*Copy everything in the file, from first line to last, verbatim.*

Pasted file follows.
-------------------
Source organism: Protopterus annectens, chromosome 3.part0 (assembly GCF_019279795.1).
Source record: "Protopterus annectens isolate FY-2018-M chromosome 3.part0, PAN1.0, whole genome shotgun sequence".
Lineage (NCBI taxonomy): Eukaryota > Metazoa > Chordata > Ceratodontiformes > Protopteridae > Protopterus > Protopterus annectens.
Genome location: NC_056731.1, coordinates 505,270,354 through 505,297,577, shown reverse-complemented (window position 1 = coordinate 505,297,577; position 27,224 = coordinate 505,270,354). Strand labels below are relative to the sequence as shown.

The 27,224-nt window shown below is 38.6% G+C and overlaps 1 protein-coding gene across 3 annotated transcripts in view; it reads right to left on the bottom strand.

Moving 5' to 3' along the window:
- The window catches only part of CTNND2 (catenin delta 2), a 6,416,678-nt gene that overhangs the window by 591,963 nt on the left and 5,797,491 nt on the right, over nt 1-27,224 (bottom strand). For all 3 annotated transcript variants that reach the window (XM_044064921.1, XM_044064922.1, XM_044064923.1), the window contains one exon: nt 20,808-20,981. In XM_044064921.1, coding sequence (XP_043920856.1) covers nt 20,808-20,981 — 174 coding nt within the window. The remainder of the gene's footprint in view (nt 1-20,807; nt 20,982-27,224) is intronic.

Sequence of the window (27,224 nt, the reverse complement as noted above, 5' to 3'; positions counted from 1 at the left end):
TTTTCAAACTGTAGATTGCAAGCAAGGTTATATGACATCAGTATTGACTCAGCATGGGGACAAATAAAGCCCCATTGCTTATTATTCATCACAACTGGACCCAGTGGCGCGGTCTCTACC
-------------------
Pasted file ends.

Source organism: Protopterus annectens, chromosome 3.part0 (assembly GCF_019279795.1).
Source record: "Protopterus annectens isolate FY-2018-M chromosome 3.part0, PAN1.0, whole genome shotgun sequence".
Lineage (NCBI taxonomy): Eukaryota > Metazoa > Chordata > Ceratodontiformes > Protopteridae > Protopterus > Protopterus annectens.
Genome location: NC_056731.1, coordinates 505,270,354 through 505,297,577, shown reverse-complemented (window position 1 = coordinate 505,297,577; position 27,224 = coordinate 505,270,354). Strand labels below are relative to the sequence as shown.

The 27,224-nt window shown below is 38.6% G+C and overlaps 1 protein-coding gene across 3 annotated transcripts in view; it reads right to left on the bottom strand.

Moving 5' to 3' along the window:
- The window catches only part of CTNND2 (catenin delta 2), a 6,416,678-nt gene that overhangs the window by 591,963 nt on the left and 5,797,491 nt on the right, over nt 1-27,224 (bottom strand). For all 3 annotated transcript variants that reach the window (XM_044064921.1, XM_044064922.1, XM_044064923.1), the window contains one exon: nt 20,808-20,981. In XM_044064921.1, coding sequence (XP_043920856.1) covers nt 20,808-20,981 — 174 coding nt within the window. The remainder of the gene's footprint in view (nt 1-20,807; nt 20,982-27,224) is intronic.

Sequence of the window (27,224 nt, the reverse complement as noted above, 5' to 3'; positions counted from 1 at the left end):
TTTTCAAACTGTAGATTGCAAGCAAGGTTATATGACATCAGTATTGACTCAGCATGGGGACAAATAAAGCCCCATTGCTTATTATTCATCACAACTGGACCCAGTGGCGCGGTCTCTACC